As a skilled laborer it will take time for the race to make a mark, because here he will meet with sharper competition. This is the opportunity of the industrial school. The lack of sufficient numbers of skilled colored mechanics and because of the existence of prejudice, the employer shows timidity in attempting to supplant white labor with Negro labor. This fear will decrease as the supply increases. We indorse industrial training for the masses, but as efficient as it is, it is not sufficient. The tendency of these schools is to make the training of the hand of primary importance and that of the brain secondary. This might suffice for a while, but in this age of progress, of invention, when the genius of the age seems to have directed all its power to the invention of labor-saving machines, the demand for brainy mechanics is increasing so rapidly that the industrial school of to-day will wake up to-morrow only to find itself behind the times.

The Northern section of our country, with its large manufacturing interests and the constant demand for skilled labor, has encouraged the combining of labor into trades unions as a means of protection against the encroachments of capital. Because of the social side of these organizations the Negro has been debarred, with some exceptions. The unions will operate against him just as long as the interests of the unions are not in jeopardy and the supply of skilled colored mechanics is insufficient. But in the South, where Negro labor is plenty and agriculture is the chief occupation, the Negro will always have a practical monopoly, and his opportunities in all the trades in the North, as well as in the South, will increase in proportion as he becomes an educated, thrifty, law-abiding land-owner. The time has come when the Negro can no longer afford to play upon the sympathies of his friends, but as a man among men he must be pre-eminently fitted for his place; fitted in intellect, in the knowledge of his craft and in sobriety.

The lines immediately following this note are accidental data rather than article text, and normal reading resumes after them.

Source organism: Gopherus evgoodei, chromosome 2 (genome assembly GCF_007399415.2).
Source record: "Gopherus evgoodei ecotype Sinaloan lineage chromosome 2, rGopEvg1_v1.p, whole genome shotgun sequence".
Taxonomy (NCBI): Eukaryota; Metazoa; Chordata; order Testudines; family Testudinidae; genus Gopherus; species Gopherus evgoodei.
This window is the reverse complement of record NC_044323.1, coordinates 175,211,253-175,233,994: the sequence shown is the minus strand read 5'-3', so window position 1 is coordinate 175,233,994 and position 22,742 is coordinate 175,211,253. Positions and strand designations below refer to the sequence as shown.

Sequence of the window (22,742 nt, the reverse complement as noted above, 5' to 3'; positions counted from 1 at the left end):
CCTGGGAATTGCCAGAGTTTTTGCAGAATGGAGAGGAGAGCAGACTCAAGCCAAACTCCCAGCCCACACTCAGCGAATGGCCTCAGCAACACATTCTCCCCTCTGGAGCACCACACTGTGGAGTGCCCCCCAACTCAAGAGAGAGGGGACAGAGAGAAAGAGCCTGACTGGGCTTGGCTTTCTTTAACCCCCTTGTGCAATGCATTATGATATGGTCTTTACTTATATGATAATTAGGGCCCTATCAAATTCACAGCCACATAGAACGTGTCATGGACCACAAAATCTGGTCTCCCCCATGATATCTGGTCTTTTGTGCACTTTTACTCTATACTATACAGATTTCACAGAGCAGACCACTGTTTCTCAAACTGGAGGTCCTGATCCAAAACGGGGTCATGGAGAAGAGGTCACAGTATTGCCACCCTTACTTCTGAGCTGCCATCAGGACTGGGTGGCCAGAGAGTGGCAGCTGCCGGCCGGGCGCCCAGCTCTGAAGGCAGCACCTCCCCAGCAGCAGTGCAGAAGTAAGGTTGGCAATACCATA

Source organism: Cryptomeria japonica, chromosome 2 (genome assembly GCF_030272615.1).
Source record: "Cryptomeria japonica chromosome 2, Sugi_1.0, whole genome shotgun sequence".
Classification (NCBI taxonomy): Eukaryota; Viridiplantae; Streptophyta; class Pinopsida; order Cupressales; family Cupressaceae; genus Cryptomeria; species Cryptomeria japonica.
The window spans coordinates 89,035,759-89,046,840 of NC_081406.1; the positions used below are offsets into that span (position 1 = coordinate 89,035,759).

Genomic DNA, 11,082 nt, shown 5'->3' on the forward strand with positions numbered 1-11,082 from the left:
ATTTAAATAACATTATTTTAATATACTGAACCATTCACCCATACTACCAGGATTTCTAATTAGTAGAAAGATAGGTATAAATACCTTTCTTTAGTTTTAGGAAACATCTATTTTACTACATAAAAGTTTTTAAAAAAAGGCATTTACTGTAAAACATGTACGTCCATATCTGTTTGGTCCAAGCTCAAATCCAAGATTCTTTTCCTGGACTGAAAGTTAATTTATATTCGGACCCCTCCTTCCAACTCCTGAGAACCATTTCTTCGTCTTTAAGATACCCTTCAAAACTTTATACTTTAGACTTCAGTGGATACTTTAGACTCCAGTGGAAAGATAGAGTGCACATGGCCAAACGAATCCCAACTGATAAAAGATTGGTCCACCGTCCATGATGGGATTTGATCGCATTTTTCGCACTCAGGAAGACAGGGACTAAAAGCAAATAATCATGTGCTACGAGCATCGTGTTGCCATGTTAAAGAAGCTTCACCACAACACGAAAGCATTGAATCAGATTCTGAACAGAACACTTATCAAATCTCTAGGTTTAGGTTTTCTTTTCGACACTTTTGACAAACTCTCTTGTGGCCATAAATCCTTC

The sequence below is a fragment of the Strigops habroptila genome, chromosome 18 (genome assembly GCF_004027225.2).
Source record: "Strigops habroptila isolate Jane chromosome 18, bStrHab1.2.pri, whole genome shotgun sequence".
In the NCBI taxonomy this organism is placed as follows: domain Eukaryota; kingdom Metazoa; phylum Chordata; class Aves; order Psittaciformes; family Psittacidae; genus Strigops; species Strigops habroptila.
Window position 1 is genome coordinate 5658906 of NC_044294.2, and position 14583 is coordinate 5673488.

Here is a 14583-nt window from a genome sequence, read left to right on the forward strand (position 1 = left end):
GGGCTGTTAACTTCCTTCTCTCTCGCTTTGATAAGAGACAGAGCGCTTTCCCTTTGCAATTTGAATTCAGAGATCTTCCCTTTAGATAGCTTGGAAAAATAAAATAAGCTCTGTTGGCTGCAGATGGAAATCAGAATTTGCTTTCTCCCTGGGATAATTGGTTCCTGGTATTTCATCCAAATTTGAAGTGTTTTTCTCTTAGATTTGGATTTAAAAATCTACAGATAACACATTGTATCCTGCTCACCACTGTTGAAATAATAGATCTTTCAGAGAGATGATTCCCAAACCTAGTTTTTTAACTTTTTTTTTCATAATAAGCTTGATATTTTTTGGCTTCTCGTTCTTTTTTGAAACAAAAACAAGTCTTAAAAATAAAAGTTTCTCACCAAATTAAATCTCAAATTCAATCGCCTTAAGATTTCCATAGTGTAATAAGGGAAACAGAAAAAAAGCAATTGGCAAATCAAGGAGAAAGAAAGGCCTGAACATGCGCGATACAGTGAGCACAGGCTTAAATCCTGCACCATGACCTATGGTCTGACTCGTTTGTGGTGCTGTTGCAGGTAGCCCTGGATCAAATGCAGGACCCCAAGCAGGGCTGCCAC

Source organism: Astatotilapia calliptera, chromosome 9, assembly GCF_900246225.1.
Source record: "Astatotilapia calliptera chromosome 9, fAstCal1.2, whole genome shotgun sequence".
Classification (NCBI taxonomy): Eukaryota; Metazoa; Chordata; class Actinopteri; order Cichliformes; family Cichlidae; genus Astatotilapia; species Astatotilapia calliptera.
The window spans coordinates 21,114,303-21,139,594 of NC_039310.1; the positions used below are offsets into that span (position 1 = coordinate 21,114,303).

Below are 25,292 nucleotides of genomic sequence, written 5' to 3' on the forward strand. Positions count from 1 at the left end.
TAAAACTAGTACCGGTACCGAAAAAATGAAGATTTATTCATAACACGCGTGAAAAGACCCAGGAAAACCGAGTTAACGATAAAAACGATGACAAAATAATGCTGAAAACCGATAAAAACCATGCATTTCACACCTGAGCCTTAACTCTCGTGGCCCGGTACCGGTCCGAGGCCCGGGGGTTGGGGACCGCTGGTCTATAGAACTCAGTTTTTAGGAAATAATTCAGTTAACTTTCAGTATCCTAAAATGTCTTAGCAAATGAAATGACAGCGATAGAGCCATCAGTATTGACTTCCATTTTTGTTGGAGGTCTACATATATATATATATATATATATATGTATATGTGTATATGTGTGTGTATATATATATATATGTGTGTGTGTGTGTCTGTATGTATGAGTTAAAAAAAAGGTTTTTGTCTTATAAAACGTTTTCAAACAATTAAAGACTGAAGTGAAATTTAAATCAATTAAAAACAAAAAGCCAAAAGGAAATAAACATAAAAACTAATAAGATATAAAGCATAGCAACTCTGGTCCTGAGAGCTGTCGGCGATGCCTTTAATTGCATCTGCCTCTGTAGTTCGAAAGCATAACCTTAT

As a common laborer the Negro in his ignorance has had to battle against great odds. Too often his employer, who built the courts, run them and owns them, but who made the Negro shoulder the expense, feeling that he has the right of way and in his eagerness to get something for nothing, has forced the Negro through necessity to do the very thing for which he condemns him. Despite these great odds, industry and uprightness in any man, be he white or black, makes him a valuable member of any community.





Lena Terrell Jackson was born December 25, 1865, in Gallatin, Sumner County, Tenn. Her father died in her early childhood; hence the responsibility of her support and education fell upon her mother.

This mother determined to give her daughter the advantage of a good education. Accordingly at the age of seven years the daughter was placed in a private school and remained there until the autumn of 1876, when, having finished the course of study in the private school, she was entered as a pupil in the Belle View City School and remained there three consecutive years.

She completed the course of study in the Nashville City Schools in June, 1879. In September, 1879, she entered the Middle Preparatory Class of Fisk University and remained at Fisk six years, graduating from the Collegiate Department in 1885.

During the six years spent at Fisk she taught school during the summer months in the rural districts and with the money thus earned helped to support her mother and maintain herself in school. She also assisted her mother in her family work after school hours.

After graduation, in 1885, she was elected as a teacher in the Nashville Public Schools, having resigned two similar positions, the one at Birmingham, Ala., and the other at Chattanooga, Tenn., to accept the Nashville appointment.